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August 22, 2017

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Economy boost linked to moral imperative in migrant policy

Pundits have been steadily ramping up their analysis of the situation as the June 23 date for a referendum on the exit of the United Kingdom from the European Union approaches.

Compelling economic reason stands behind the "Remain" camp. While the exact results of a withdrawal are uncertain, many outlets have observed that complete trade access to the EU market, which the UK currently enjoys, would have to be renegotiated.

For the UK, a decision to stay in the EU would offer a re-emphasis on the value of immigration. It would be an affirmation of the contributions that the many migrants have made to British society. Most powerfully, studies by UK scholars shows that immigrants as a group pay back more in taxes than they receive in benefits. In the November 2013 study "The fiscal effects of immigration to the UK" by authors Christian Dustmann and Tommaso Frattini, the authors quoted a £22.1 billion net contribution to public coffers between 2001-2011 from immigrants hailing from the European Economic Area (EEA). For those from outside the EEA, a 2 percent net contribution of around £2.9 billion was found. And all of this compares to a 89-percent ratio of contributions as a portion of payouts for natives, equalling a negative of £624.1 billion.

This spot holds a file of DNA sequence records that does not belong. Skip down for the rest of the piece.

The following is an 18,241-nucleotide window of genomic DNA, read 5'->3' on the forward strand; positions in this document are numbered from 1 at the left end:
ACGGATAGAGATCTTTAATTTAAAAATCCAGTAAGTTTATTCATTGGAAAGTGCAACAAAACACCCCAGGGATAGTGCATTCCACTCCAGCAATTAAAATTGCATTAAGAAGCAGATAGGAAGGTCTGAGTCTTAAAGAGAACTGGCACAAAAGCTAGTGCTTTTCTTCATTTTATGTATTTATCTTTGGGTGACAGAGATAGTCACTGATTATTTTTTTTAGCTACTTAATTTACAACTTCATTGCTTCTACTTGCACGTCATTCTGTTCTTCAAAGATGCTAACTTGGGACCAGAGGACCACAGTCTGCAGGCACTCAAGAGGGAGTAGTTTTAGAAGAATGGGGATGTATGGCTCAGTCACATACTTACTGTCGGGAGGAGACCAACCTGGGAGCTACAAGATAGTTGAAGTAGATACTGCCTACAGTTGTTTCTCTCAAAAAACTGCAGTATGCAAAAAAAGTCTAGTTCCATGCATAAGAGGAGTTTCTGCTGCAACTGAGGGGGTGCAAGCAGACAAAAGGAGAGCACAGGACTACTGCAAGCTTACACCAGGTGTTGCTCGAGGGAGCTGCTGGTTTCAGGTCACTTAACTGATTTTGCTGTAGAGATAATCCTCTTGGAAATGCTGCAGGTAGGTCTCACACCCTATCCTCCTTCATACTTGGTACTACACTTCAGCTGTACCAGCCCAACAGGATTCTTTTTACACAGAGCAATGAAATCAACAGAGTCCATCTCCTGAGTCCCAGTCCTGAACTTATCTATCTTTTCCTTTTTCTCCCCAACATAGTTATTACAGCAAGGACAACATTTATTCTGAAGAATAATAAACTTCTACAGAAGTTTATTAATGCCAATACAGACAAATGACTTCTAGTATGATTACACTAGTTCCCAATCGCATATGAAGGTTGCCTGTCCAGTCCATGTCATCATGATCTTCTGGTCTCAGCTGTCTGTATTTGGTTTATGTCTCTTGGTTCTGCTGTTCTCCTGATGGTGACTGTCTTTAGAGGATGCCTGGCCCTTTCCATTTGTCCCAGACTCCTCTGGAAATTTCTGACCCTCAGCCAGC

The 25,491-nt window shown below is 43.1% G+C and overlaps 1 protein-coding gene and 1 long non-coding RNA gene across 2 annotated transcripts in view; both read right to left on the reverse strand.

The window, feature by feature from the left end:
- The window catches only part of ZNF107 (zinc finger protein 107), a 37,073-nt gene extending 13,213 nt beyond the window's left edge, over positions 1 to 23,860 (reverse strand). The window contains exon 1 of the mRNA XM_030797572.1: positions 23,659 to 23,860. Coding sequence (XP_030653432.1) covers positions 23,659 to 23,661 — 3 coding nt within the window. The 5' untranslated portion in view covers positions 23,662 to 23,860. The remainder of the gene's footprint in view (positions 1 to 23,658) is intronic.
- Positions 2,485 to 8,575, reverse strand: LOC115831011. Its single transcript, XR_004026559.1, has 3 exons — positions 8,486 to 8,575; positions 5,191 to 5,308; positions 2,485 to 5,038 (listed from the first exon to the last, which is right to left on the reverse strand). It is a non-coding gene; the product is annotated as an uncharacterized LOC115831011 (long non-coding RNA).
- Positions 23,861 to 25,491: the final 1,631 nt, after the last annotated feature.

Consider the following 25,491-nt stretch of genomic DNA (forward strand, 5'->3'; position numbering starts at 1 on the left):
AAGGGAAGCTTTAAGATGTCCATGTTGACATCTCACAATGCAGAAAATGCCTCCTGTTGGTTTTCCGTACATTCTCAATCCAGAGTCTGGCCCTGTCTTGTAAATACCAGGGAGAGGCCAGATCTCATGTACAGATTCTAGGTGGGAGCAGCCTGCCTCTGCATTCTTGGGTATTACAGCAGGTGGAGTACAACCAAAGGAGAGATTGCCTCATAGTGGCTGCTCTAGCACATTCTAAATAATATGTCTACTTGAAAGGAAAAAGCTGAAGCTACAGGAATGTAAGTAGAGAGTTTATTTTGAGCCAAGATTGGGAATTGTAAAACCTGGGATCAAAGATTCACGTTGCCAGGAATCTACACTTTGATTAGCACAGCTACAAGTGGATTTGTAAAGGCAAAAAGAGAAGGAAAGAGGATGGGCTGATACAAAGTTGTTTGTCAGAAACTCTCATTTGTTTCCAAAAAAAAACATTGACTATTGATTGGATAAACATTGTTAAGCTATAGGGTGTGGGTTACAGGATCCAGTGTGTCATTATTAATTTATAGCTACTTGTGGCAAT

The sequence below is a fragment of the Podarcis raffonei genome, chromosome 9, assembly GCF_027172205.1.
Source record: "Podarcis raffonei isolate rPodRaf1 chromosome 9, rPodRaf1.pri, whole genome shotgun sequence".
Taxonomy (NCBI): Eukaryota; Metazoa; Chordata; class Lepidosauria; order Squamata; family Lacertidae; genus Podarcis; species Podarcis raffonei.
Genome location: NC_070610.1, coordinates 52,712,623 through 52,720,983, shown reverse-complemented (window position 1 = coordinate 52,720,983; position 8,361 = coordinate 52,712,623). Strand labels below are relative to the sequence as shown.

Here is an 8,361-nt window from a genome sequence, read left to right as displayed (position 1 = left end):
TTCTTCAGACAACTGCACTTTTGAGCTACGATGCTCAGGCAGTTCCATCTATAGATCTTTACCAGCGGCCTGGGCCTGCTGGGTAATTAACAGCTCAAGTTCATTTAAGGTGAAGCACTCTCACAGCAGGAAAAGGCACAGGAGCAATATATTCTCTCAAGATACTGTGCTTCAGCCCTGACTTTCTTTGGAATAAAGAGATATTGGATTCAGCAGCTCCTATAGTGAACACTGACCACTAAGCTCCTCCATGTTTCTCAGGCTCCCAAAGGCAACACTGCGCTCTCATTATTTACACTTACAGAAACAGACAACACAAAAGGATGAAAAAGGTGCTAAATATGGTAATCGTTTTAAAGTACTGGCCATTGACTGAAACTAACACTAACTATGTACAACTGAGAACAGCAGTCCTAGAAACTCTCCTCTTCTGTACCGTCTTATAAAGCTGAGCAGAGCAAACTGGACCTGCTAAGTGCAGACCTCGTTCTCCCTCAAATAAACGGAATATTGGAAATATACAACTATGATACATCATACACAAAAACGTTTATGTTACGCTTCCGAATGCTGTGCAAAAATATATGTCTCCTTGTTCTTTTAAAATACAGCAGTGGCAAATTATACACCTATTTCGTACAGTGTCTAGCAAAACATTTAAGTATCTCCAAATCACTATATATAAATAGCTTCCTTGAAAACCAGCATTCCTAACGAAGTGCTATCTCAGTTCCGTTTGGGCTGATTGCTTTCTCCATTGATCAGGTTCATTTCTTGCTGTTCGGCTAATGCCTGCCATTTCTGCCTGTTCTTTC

This is amongst the most powerful arguments for being more open to immigration — newcomers have the potential to be a force in revitalizing the economy.

Relying on sentiment or anecdotes in dealing with a situation is — when relied on alone — an ineffective and inaccurate way to gauge the seriousness of a situation or to concoct proper remedies. The conflict between new arrivals and locals is one that manifests itself across cultures and geography, and modern countries including our own continue to struggle with identity conflicts that derive their fuel from a lack of understanding of the other. Unfamiliarity further breeds distrust.

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